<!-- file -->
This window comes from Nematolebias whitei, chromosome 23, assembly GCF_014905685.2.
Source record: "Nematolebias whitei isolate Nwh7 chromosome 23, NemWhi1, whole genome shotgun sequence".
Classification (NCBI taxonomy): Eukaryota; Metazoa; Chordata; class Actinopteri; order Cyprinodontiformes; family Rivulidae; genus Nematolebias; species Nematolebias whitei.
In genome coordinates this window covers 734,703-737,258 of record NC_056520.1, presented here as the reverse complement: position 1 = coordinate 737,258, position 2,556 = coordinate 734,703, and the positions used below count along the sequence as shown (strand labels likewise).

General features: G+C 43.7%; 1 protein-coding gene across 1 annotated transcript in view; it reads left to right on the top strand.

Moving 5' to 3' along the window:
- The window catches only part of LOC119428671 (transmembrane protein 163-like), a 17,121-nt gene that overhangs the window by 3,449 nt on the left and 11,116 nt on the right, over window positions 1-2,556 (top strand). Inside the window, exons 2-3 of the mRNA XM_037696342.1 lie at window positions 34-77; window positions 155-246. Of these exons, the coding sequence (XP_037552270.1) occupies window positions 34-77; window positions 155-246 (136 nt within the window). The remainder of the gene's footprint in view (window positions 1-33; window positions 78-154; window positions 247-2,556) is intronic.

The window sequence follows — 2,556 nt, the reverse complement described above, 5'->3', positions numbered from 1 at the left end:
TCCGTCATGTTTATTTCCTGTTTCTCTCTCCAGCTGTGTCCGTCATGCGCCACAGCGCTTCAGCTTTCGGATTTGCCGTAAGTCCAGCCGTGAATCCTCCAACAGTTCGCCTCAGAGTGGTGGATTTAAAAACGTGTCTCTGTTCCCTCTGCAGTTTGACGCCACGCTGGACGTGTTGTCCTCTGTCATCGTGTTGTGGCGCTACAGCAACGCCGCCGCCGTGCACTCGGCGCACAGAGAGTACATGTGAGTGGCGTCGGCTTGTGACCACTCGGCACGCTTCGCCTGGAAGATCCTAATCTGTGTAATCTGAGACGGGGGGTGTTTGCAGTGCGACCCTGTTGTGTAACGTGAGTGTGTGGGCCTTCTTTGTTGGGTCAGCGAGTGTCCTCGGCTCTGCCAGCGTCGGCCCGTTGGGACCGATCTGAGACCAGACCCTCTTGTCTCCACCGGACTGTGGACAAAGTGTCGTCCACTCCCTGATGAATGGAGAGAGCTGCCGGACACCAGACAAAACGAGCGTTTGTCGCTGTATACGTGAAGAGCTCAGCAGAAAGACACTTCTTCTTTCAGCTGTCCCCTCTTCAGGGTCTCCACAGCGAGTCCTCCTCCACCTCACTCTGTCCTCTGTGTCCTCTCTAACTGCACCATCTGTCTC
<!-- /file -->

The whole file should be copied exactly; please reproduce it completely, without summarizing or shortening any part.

This window comes from Nematolebias whitei, chromosome 23, assembly GCF_014905685.2.
Source record: "Nematolebias whitei isolate Nwh7 chromosome 23, NemWhi1, whole genome shotgun sequence".
Classification (NCBI taxonomy): Eukaryota; Metazoa; Chordata; class Actinopteri; order Cyprinodontiformes; family Rivulidae; genus Nematolebias; species Nematolebias whitei.
In genome coordinates this window covers 734,703-737,258 of record NC_056520.1, presented here as the reverse complement: position 1 = coordinate 737,258, position 2,556 = coordinate 734,703, and the positions used below count along the sequence as shown (strand labels likewise).

General features: G+C 43.7%; 1 protein-coding gene across 1 annotated transcript in view; it reads left to right on the top strand.

Moving 5' to 3' along the window:
- The window catches only part of LOC119428671 (transmembrane protein 163-like), a 17,121-nt gene that overhangs the window by 3,449 nt on the left and 11,116 nt on the right, over window positions 1-2,556 (top strand). Inside the window, exons 2-3 of the mRNA XM_037696342.1 lie at window positions 34-77; window positions 155-246. Of these exons, the coding sequence (XP_037552270.1) occupies window positions 34-77; window positions 155-246 (136 nt within the window). The remainder of the gene's footprint in view (window positions 1-33; window positions 78-154; window positions 247-2,556) is intronic.

The window sequence follows — 2,556 nt, the reverse complement described above, 5'->3', positions numbered from 1 at the left end:
TCCGTCATGTTTATTTCCTGTTTCTCTCTCCAGCTGTGTCCGTCATGCGCCACAGCGCTTCAGCTTTCGGATTTGCCGTAAGTCCAGCCGTGAATCCTCCAACAGTTCGCCTCAGAGTGGTGGATTTAAAAACGTGTCTCTGTTCCCTCTGCAGTTTGACGCCACGCTGGACGTGTTGTCCTCTGTCATCGTGTTGTGGCGCTACAGCAACGCCGCCGCCGTGCACTCGGCGCACAGAGAGTACATGTGAGTGGCGTCGGCTTGTGACCACTCGGCACGCTTCGCCTGGAAGATCCTAATCTGTGTAATCTGAGACGGGGGGTGTTTGCAGTGCGACCCTGTTGTGTAACGTGAGTGTGTGGGCCTTCTTTGTTGGGTCAGCGAGTGTCCTCGGCTCTGCCAGCGTCGGCCCGTTGGGACCGATCTGAGACCAGACCCTCTTGTCTCCACCGGACTGTGGACAAAGTGTCGTCCACTCCCTGATGAATGGAGAGAGCTGCCGGACACCAGACAAAACGAGCGTTTGTCGCTGTATACGTGAAGAGCTCAGCAGAAAGACACTTCTTCTTTCAGCTGTCCCCTCTTCAGGGTCTCCACAGCGAGTCCTCCTCCACCTCACTCTGTCCTCTGTGTCCTCTCTAACTGCACCATCTGTCTC